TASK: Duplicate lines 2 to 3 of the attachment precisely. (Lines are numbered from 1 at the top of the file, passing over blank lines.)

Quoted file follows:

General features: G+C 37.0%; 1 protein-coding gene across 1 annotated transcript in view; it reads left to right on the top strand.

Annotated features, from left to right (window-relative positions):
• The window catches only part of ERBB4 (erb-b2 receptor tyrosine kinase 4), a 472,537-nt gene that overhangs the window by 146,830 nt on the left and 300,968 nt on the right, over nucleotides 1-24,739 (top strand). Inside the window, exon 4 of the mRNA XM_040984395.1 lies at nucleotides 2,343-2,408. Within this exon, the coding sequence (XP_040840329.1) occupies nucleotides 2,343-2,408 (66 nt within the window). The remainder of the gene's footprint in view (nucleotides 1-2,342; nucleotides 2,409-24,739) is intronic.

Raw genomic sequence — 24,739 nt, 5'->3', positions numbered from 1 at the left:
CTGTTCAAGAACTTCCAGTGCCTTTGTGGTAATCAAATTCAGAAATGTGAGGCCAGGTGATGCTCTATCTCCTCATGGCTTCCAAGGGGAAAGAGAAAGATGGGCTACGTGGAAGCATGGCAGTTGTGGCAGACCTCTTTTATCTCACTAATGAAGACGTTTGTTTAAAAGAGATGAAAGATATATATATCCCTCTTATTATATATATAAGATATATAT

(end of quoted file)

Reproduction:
Annotated features, from left to right (window-relative positions):
• The window catches only part of ERBB4 (erb-b2 receptor tyrosine kinase 4), a 472,537-nt gene that overhangs the window by 146,830 nt on the left and 300,968 nt on the right, over nucleotides 1-24,739 (top strand). Inside the window, exon 4 of the mRNA XM_040984395.1 lies at nucleotides 2,343-2,408. Within this exon, the coding sequence (XP_040840329.1) occupies nucleotides 2,343-2,408 (66 nt within the window). The remainder of the gene's footprint in view (nucleotides 1-2,342; nucleotides 2,409-24,739) is intronic.